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The Honda E Is Going to Improve the Boring City Commute—In Europe

All-electric runabout is nearing production, and we want it, too.

Back in 2017 Honda unveiled the 2017 Honda Urban EV concept and the Sports EV Concept, and while both were well received, the Urban EV got the most love thanks to its quirky retro style. We liked them so much we awarded Honda’s efforts with our 2018 Concept of the Year award.

At the time of the reveal, Honda made it clear that a version of the Urban EV would hit production. It later rolled out an update in the form of the more rounded off, less retro inspired prototype and gave it a name: Honda E. And now, Honda is showcasing the production version of its eclectic, all-electric runabout. There’s only one problem, the Honda E won’t be sold here in the U.S. for “reasons.”

The Honda E is being marketed as an urban commuting car that will be easy to navigate down crowded and narrow European streets and provide a little bit of fun for the driver when they’re able to get out on the open road.

The Honda E will feature an electric motor that makes up to 148-horsepower with 221 lb-ft of torque. Powering this motor is a compact, low weight 35.5 kW-hr lithium-ion battery pack. Honda says the water cooled, fast charging battery is capable of getting an 80 percent charge in just 30 minutes and has a range of more than 124 miles. The battery pack is located under the floor which aids with lowering the car’s center of gravity.

One of the main focuses for Honda engineers was to make the car fun, yet safe. To achieve this the Honda E was designed with an independent front and rear suspension, and engineers have delivered a 50/50 weight distribution to further improve handling. The Honda E also utilizes a high strength, yet light weight skeletal structure.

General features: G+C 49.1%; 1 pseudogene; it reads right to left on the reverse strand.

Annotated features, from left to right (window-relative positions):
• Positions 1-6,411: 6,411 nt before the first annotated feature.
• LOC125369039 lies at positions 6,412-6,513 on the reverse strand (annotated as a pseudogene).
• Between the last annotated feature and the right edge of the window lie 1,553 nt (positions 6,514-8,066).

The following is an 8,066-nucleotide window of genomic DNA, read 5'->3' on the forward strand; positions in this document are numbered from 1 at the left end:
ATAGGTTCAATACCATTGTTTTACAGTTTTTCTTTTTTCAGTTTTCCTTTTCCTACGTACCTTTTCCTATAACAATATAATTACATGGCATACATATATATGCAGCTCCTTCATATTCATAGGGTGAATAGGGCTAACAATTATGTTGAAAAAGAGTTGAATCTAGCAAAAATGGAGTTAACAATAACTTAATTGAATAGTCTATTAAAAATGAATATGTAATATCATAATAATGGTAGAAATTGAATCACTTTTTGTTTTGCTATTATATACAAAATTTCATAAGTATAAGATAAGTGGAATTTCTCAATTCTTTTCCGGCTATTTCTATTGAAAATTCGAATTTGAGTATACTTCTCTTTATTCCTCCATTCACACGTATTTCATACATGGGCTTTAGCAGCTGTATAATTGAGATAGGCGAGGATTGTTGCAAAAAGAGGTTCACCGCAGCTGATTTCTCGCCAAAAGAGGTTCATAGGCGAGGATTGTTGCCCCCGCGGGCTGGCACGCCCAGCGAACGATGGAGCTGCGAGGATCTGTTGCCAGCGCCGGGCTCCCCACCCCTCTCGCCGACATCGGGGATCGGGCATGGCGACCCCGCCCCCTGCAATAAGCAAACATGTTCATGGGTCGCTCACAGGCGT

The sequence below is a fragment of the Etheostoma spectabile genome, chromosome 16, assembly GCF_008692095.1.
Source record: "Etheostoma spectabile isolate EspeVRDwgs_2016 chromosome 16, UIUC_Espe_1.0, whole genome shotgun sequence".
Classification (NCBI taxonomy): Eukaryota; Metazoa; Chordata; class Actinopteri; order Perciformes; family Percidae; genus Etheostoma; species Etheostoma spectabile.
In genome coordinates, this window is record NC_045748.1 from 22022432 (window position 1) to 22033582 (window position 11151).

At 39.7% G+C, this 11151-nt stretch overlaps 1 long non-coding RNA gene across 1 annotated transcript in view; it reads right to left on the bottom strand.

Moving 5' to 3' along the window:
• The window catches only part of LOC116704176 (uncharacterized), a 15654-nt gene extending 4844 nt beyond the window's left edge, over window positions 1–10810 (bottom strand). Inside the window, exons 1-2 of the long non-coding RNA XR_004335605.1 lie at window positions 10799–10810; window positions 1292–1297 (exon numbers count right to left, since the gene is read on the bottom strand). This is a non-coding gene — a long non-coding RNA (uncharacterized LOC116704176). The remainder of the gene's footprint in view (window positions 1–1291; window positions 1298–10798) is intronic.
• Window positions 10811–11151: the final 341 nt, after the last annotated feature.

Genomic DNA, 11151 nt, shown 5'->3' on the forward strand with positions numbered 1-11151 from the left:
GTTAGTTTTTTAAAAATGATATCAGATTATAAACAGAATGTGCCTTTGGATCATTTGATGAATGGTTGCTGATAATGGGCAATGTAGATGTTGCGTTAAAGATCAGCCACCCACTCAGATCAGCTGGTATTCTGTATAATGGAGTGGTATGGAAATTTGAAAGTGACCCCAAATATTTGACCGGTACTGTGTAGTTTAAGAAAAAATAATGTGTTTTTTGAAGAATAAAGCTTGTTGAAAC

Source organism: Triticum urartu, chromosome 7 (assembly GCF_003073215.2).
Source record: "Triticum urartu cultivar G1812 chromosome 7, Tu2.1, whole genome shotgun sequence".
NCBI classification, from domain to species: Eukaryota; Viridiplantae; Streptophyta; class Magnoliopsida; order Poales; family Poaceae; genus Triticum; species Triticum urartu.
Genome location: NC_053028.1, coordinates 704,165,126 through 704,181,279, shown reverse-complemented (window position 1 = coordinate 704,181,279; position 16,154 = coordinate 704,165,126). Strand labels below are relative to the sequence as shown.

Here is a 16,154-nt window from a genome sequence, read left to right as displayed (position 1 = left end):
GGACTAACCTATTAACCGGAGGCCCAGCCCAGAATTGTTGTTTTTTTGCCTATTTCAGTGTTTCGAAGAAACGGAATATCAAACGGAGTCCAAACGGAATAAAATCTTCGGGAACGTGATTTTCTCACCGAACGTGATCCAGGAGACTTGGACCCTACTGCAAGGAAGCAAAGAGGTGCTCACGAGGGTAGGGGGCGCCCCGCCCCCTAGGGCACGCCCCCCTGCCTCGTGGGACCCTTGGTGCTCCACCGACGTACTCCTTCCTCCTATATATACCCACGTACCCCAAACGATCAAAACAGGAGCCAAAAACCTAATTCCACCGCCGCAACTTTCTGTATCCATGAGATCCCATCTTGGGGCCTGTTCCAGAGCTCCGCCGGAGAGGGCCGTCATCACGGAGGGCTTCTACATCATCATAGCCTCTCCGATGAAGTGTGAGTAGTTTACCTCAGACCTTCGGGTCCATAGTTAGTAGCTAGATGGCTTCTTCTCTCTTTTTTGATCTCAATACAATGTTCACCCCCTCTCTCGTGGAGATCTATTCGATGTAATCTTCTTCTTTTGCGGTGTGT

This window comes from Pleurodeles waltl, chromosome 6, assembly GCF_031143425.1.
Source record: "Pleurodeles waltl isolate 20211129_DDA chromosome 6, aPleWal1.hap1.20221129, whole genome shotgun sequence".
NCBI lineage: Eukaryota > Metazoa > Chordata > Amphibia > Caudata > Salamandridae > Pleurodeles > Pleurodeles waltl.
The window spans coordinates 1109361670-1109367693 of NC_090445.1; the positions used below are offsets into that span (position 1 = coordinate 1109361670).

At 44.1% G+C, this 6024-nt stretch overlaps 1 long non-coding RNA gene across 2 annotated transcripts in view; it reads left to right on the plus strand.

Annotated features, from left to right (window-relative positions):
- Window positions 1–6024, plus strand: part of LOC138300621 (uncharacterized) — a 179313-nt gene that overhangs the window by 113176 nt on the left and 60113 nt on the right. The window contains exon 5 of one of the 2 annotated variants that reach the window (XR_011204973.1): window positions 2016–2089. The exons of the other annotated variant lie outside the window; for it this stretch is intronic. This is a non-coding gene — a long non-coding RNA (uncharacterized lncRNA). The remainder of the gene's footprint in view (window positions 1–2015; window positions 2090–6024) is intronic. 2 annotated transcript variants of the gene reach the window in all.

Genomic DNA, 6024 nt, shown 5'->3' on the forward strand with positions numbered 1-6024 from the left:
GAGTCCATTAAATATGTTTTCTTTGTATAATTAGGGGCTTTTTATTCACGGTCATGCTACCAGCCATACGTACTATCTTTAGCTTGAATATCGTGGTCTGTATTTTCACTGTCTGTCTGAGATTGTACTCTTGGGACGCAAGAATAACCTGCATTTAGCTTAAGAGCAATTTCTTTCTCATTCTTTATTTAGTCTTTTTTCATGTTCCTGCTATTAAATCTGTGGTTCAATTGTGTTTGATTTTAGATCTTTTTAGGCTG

Like several other EVs, the Honda E will also feature single pedal control, meaning that the car will automatically slow down as the driver eases up on the go pedal. Power is delivered to the rear-wheels and a turning radius of 14 feet aids with getting into tight spaces.

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A final production version of the Honda E will be unveiled later this year with reservations starting in the U.K., Germany, France, and Norway.  It’s s a bummer we’ll probably never see this cool little car for the U.S. market,  but we’re betting Honda has taken notice of the reaction its funky EV has generated here.

Buying Guide
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1997 Honda EV

MSRP $53,999 Plus Coupe

EPA MPG:

49 City / 46 Hwy

Horse Power:

66 @ 8750

Torque:

203 @ 1700